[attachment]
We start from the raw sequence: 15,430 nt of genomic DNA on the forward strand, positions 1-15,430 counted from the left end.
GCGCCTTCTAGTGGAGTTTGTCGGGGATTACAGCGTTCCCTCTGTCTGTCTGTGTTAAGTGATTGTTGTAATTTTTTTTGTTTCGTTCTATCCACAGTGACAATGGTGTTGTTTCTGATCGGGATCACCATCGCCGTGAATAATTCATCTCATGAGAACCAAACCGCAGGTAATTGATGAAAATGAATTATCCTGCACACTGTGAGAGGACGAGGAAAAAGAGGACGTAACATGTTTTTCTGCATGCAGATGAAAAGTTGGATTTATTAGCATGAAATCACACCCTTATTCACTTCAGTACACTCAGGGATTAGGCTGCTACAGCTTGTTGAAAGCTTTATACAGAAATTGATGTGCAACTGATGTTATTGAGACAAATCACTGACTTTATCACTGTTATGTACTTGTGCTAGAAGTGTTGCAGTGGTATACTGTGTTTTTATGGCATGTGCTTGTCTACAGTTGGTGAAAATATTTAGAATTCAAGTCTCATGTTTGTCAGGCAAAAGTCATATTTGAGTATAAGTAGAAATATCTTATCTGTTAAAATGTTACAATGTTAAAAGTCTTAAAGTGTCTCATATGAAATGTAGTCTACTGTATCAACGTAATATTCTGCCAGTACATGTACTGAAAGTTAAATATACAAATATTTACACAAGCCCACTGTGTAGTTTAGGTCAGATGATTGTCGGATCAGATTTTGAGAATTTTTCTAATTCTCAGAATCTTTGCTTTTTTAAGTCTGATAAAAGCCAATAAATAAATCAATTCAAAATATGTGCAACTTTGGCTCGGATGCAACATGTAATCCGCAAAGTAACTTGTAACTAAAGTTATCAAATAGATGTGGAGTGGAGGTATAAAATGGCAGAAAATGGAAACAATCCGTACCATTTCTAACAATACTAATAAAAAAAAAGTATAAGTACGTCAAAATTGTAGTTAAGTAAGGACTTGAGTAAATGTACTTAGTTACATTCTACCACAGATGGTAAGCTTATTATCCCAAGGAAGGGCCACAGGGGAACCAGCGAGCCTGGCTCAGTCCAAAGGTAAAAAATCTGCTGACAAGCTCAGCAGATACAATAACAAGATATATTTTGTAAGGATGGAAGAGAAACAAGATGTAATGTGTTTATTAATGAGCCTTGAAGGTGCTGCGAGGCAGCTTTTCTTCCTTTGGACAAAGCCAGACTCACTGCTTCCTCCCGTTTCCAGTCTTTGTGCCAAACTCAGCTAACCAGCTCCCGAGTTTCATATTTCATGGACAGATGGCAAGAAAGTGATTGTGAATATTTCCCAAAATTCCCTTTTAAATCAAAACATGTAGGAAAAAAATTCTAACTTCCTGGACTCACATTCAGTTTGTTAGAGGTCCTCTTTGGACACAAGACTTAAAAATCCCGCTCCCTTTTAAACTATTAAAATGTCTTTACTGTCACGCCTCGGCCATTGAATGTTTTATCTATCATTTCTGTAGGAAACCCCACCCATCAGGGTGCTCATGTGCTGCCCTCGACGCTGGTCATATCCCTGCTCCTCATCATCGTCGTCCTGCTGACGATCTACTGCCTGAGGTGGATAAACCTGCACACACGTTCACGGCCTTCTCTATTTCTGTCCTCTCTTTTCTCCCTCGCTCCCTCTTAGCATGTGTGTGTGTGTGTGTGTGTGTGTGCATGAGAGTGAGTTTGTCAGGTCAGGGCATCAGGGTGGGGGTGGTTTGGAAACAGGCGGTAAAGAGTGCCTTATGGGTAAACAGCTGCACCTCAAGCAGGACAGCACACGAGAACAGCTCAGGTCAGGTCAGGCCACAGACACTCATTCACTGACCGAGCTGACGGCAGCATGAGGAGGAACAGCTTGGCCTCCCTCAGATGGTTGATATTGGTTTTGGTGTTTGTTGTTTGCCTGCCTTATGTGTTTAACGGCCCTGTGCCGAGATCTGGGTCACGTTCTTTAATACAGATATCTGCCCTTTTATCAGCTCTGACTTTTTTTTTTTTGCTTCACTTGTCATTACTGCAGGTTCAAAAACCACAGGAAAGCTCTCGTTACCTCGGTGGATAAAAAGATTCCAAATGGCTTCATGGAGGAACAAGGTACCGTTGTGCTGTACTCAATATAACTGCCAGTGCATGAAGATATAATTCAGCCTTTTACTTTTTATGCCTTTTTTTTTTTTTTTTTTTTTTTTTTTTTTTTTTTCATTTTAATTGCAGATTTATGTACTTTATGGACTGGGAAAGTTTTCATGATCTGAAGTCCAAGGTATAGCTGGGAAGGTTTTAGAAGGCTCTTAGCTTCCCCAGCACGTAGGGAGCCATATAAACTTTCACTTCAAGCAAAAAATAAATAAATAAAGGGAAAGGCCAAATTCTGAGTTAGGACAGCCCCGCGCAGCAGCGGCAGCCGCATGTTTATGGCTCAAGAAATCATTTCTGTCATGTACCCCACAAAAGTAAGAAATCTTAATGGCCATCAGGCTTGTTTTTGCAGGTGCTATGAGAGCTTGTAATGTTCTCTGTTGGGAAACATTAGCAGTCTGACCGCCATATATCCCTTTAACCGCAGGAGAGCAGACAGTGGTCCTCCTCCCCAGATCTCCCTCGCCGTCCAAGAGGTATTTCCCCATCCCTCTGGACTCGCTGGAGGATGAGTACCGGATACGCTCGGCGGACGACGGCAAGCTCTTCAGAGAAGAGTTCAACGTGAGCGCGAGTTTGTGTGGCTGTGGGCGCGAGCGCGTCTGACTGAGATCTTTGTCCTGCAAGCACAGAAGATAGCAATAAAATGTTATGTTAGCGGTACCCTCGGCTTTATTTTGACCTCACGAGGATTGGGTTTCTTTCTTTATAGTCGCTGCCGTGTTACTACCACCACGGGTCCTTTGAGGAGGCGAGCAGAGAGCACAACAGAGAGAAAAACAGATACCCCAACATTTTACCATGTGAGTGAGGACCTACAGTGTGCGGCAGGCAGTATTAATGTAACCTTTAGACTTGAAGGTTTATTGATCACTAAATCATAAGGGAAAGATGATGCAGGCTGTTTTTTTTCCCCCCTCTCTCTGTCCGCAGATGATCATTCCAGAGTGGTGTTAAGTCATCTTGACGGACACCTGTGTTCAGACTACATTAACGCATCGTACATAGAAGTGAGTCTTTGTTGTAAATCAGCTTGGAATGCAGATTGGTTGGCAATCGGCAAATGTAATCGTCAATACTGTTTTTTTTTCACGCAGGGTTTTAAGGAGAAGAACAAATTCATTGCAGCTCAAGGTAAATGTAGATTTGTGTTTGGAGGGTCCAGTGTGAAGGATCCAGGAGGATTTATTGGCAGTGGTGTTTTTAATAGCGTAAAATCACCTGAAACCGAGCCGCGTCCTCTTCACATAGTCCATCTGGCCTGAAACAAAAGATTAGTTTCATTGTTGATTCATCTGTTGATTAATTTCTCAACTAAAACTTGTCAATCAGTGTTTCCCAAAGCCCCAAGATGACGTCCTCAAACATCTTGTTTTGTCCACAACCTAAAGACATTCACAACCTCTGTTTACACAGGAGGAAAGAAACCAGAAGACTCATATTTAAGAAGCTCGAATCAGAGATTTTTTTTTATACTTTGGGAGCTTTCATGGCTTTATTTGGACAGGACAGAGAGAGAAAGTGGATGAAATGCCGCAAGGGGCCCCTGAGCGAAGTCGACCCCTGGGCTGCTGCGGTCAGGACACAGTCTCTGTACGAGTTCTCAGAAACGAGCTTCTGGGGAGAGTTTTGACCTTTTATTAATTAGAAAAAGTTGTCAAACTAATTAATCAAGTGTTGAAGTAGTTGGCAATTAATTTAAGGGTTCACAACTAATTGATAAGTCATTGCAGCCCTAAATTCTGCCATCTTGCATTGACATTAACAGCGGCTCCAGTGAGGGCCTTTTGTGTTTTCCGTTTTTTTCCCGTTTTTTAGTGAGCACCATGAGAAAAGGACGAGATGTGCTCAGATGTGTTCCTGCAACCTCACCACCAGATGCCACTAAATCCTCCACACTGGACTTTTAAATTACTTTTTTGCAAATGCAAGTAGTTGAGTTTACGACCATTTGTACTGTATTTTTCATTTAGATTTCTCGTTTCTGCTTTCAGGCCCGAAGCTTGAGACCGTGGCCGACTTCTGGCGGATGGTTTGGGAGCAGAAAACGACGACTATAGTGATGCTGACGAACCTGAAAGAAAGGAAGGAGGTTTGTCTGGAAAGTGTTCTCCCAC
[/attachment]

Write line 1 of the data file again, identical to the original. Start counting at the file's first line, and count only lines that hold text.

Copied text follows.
We start from the raw sequence: 15,430 nt of genomic DNA on the forward strand, positions 1-15,430 counted from the left end.